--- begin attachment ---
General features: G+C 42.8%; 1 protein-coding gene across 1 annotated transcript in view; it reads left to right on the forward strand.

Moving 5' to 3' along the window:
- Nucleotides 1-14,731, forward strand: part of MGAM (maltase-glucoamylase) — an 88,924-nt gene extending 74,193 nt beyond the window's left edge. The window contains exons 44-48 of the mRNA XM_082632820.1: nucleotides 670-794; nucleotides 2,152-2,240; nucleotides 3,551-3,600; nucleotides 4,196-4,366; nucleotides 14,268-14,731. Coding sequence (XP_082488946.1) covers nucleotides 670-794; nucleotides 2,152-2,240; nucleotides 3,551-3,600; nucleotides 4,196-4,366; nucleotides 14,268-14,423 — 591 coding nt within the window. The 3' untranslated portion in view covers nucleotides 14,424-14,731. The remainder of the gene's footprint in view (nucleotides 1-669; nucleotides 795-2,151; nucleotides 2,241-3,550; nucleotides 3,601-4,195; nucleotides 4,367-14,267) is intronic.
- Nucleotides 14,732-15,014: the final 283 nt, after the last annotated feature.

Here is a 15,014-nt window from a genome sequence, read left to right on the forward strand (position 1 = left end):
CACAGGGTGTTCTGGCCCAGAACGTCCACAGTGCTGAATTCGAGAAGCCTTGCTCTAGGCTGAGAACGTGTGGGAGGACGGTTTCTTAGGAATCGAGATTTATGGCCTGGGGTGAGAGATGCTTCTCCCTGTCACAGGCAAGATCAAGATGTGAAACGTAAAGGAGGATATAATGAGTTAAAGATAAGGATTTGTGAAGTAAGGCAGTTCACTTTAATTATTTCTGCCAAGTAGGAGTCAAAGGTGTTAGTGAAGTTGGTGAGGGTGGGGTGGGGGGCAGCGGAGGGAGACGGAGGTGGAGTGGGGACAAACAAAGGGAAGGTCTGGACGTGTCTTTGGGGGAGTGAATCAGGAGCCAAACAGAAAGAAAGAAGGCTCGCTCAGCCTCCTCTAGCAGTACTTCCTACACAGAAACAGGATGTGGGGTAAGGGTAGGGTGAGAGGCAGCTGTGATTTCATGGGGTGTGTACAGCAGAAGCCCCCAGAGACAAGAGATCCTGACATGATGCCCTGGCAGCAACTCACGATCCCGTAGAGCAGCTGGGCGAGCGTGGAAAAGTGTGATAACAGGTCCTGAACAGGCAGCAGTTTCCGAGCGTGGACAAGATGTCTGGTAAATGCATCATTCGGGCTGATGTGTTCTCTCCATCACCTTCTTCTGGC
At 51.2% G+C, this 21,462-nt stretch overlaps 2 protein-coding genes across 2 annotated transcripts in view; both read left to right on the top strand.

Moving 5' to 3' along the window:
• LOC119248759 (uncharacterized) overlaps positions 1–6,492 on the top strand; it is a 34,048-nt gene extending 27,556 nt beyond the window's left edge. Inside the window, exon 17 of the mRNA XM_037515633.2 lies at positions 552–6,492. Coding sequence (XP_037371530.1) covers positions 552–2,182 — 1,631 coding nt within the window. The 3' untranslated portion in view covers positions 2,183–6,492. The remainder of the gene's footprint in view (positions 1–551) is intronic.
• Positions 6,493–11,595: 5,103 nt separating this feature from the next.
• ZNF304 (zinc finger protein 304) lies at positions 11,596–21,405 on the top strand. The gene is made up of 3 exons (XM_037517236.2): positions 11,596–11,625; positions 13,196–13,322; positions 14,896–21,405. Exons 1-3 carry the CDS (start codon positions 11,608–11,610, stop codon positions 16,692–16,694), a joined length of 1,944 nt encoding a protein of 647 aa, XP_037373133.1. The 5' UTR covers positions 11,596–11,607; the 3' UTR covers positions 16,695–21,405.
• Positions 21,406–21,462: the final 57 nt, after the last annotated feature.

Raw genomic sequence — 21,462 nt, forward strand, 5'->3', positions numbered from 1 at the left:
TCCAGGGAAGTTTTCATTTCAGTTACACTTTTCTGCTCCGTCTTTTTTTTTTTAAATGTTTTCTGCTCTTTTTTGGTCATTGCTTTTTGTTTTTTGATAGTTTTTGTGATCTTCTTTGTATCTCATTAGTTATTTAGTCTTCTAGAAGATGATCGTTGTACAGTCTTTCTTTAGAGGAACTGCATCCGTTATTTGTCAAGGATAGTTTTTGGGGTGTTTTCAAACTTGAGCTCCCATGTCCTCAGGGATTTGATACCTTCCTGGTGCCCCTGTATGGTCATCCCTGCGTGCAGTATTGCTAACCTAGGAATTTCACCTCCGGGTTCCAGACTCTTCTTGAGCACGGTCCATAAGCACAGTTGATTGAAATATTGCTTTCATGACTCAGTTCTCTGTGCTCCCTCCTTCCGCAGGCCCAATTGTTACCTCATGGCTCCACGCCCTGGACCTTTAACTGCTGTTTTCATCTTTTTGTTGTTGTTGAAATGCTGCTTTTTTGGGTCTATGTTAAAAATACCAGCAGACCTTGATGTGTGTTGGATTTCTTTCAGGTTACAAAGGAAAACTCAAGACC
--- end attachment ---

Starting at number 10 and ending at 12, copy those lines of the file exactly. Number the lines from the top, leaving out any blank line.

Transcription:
• Positions 6,493–11,595: 5,103 nt separating this feature from the next.
• ZNF304 (zinc finger protein 304) lies at positions 11,596–21,405 on the top strand. The gene is made up of 3 exons (XM_037517236.2): positions 11,596–11,625; positions 13,196–13,322; positions 14,896–21,405. Exons 1-3 carry the CDS (start codon positions 11,608–11,610, stop codon positions 16,692–16,694), a joined length of 1,944 nt encoding a protein of 647 aa, XP_037373133.1. The 5' UTR covers positions 11,596–11,607; the 3' UTR covers positions 16,695–21,405.
• Positions 21,406–21,462: the final 57 nt, after the last annotated feature.